“Tyrell Williams, you (freaking) stud!!”
That’s what one fan screamed at the top of his lungs earlier this week as the 26-year-old used his speed to gain separation, hauled in a Philip Rivers’ pass in stride and then sprinted into the end zone.
Those around the fan, dressed in a powder blue Keenan Allen jersey, clapped and cheered in unison.
After all, it’s hard to disagree with his statement.
Tyrell Williams has been an absolute stud thus far in training camp. As humble as they come, even he couldn’t dispel the notion.
“I feel great,” he said. “It’s probably my best camp. I feel really good. I feel confident so I’m just trying to keep rolling.”
There is so much to like about Williams’ game, which continues to grow by leaps and bounds each year. He boasts tremendous size, blazing speed and is one of the NFL’s preeminent deep threats. Entering his fourth season, number 16 has caught 114 passes for 1,877 yards and 12 touchdowns while averaging 25.7 yards per catch.
Still, despite all his success, there’s one part of his game Williams has been criticized for…and he agrees with it.
The wideout openly admits he’s simply not been good enough at catching contested passes thrown his way.
Thus, a major focal point heading into his fourth season is to work on getting his hands up and using every bit of his 6-4, 205-pound frame to his advantage.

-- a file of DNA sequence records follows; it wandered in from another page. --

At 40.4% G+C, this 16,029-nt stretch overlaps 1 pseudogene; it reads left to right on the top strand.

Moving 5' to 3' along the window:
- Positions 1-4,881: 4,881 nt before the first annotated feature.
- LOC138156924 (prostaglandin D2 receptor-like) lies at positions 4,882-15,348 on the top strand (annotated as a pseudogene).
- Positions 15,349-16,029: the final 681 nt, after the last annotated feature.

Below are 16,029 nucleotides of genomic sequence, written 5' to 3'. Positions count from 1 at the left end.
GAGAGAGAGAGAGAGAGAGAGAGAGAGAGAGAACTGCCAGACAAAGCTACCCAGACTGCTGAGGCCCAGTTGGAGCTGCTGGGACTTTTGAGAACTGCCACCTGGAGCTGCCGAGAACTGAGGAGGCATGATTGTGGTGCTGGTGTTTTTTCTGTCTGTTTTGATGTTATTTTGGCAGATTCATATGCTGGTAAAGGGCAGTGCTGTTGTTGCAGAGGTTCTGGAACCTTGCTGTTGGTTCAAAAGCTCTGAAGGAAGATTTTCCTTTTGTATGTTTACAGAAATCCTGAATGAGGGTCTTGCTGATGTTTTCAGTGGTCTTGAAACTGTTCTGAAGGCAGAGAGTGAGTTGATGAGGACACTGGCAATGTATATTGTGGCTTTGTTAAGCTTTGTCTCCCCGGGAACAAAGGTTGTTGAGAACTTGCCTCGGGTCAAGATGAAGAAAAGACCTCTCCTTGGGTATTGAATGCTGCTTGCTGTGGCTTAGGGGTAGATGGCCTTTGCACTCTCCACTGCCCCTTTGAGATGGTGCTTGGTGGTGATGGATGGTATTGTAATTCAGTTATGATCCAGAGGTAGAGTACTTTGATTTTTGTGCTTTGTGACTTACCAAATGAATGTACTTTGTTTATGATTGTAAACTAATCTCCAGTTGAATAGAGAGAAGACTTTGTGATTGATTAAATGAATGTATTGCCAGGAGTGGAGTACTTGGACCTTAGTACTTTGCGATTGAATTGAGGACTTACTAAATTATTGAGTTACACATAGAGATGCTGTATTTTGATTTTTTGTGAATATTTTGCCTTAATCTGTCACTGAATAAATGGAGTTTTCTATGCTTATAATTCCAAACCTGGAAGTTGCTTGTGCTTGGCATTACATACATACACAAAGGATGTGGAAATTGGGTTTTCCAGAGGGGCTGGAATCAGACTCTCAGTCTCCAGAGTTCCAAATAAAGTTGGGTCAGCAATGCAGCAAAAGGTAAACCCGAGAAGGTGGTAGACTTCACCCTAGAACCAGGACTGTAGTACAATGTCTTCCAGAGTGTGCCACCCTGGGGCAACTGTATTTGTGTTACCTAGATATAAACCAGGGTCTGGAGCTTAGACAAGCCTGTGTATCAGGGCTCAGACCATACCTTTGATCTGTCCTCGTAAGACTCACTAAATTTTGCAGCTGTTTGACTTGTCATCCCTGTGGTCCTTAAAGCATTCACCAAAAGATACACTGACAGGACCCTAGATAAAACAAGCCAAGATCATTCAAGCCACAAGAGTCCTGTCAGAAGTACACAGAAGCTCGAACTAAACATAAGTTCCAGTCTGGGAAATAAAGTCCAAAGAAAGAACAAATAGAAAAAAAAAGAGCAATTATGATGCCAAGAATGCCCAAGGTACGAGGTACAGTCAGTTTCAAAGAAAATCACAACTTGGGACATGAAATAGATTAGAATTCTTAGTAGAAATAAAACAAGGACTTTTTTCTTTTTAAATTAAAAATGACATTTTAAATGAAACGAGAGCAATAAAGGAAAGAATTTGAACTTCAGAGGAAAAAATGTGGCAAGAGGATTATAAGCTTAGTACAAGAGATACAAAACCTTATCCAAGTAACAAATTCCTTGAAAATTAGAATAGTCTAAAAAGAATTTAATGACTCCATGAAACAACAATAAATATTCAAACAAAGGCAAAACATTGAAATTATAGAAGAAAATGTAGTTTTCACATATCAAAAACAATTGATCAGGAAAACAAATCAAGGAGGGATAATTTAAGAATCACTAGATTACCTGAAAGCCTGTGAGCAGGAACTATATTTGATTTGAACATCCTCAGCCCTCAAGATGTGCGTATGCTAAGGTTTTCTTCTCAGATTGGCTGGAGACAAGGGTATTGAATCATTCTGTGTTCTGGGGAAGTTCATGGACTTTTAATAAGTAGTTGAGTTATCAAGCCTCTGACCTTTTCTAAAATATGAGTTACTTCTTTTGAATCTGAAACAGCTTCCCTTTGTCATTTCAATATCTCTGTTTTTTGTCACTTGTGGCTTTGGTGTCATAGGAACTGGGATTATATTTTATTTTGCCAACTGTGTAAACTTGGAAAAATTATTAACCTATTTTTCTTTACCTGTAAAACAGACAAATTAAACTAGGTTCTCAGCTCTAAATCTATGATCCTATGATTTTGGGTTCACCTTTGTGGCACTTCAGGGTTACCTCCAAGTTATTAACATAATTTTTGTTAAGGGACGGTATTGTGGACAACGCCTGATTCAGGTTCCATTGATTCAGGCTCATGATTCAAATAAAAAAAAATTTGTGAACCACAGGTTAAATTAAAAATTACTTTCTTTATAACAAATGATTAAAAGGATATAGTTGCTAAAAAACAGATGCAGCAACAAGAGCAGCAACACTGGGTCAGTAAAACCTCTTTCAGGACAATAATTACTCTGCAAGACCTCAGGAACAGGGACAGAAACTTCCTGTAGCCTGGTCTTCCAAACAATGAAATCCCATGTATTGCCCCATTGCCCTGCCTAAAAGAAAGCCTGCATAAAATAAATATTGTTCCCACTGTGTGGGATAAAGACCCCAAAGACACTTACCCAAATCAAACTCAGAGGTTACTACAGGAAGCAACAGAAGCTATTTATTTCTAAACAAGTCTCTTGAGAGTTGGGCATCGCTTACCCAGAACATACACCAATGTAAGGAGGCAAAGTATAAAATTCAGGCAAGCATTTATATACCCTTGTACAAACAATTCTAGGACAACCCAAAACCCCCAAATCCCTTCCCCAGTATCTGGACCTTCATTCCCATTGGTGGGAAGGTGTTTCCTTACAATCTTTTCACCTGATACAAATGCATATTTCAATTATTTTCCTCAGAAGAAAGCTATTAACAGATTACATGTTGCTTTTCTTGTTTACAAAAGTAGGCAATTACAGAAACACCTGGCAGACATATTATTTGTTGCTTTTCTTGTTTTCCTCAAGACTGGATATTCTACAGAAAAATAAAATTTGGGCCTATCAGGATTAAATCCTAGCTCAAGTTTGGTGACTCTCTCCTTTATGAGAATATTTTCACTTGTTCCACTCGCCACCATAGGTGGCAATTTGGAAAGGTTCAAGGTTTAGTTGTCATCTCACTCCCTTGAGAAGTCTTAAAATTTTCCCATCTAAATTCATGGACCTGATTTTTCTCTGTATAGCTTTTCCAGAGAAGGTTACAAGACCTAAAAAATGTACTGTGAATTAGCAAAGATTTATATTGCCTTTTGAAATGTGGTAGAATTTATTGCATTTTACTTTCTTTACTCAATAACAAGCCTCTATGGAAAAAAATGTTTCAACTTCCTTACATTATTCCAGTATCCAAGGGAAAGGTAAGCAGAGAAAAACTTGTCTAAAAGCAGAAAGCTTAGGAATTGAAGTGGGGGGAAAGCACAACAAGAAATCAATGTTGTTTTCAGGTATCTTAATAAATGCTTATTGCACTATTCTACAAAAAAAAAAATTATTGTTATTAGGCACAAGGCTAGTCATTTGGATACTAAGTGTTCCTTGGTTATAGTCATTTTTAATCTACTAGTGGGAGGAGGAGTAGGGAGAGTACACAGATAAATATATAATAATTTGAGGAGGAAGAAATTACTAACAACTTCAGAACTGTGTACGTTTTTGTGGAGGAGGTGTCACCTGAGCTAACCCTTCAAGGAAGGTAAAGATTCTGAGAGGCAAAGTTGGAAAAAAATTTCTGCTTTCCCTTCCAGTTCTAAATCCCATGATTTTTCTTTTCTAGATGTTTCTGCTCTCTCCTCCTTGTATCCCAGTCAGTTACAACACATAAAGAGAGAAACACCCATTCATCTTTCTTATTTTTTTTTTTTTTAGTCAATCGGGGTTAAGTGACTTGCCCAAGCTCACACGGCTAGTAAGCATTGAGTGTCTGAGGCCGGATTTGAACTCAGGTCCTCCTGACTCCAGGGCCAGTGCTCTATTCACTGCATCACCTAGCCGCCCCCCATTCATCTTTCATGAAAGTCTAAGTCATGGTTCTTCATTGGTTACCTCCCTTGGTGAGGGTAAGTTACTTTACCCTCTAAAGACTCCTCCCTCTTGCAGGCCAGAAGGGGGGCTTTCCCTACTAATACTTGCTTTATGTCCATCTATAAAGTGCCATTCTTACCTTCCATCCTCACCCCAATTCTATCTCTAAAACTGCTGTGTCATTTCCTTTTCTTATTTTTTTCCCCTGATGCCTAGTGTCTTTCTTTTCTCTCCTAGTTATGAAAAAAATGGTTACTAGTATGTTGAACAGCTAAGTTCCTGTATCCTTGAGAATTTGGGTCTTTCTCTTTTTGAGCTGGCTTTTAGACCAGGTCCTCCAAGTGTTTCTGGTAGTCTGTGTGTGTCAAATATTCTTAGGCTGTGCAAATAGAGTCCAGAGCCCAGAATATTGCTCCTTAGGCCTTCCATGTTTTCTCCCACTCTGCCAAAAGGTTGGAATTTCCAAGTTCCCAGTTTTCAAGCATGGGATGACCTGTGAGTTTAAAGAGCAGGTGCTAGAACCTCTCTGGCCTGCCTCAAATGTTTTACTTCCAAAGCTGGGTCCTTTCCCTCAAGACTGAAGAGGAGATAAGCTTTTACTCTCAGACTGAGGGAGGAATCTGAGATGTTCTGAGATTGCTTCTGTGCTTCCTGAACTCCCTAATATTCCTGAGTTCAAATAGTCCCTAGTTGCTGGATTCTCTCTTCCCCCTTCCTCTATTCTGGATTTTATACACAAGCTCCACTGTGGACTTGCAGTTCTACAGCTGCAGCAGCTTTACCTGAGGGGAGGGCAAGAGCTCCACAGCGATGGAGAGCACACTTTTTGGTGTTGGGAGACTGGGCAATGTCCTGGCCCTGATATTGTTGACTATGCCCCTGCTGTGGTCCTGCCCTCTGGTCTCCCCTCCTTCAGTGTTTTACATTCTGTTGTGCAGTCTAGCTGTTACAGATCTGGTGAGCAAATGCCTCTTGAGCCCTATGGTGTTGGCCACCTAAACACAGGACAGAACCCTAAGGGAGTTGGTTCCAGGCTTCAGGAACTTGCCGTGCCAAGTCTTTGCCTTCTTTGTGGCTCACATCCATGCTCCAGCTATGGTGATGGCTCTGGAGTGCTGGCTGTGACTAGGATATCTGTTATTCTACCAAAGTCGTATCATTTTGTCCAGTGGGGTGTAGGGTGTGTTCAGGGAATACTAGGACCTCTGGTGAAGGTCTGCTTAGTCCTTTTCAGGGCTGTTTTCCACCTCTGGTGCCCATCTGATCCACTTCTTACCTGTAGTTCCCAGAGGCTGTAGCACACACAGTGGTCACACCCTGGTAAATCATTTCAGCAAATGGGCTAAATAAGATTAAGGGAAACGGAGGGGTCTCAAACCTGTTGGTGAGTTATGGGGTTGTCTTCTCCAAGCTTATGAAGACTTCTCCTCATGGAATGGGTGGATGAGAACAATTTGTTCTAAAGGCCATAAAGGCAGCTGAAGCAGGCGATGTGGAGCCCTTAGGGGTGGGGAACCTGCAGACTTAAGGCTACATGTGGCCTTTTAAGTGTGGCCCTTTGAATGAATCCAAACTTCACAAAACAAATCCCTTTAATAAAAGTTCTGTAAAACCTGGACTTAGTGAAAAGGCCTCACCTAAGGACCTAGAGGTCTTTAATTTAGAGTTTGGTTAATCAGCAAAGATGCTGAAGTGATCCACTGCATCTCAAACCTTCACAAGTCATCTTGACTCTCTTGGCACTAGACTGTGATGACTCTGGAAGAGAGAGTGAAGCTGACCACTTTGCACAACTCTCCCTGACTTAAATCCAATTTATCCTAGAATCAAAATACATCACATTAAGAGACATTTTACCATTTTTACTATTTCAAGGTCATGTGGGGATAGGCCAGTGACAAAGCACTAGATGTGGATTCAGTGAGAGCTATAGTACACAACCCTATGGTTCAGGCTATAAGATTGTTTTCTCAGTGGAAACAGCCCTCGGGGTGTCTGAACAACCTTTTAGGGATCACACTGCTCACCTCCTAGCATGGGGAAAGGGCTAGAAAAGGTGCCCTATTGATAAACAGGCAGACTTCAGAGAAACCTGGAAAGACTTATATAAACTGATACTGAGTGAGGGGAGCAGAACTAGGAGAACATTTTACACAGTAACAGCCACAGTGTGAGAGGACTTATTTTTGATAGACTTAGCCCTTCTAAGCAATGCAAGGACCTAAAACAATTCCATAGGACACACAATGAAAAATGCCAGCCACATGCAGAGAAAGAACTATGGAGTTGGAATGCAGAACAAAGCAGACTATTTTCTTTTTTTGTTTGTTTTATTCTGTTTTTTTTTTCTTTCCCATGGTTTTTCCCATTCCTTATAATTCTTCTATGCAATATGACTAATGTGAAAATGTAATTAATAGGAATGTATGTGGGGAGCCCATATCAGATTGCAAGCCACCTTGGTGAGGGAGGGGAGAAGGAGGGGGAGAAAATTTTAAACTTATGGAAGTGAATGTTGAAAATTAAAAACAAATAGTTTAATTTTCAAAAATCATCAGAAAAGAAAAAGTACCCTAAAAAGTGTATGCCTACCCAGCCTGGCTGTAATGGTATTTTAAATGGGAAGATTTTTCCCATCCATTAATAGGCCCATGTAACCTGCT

“I want to be able to make all those contested catches,” he said. “I feel like that’s going to take my game to another level, so I’ve been really focusing on that. I’ve gotten a lot of good opportunities during practice, so it’s been good. I feel like I’m doing a better job at it.”
It makes sense why this part of his game has taken some time to develop. Williams tore up the Great Northwest Athletic Conference during his career at Western Oregon, relying mostly on his speed as cornerbacks couldn’t keep up.
That’s clearly not the case in the NFL, where the players are faster and stronger. While his speed has translated to the next level, he knows he must master the art of high-pointing the ball and coming down with the contested catch.
“I think it’s because it doesn’t happen often,” Williams said. “You don’t get a lot of opportunities to do that so when they do and you don’t make it, it’s (magnified). It makes it seem like you can’t do it. But I’m working at it, and I (hope) it’s been noticeable because I’ve had a lot of opportunities this camp to work on it and I’ve been capitalizing.”
In fact, Williams is so dead set on improving that area of his game that he’s forcing himself into situations where he can work on it.
“Sometimes in one-on-ones, you can try to make that happen where you have to (make a contested catch). It’s like, even if I could catch those (a different way), sometimes I have to force myself to make that contested catch to work on it.”
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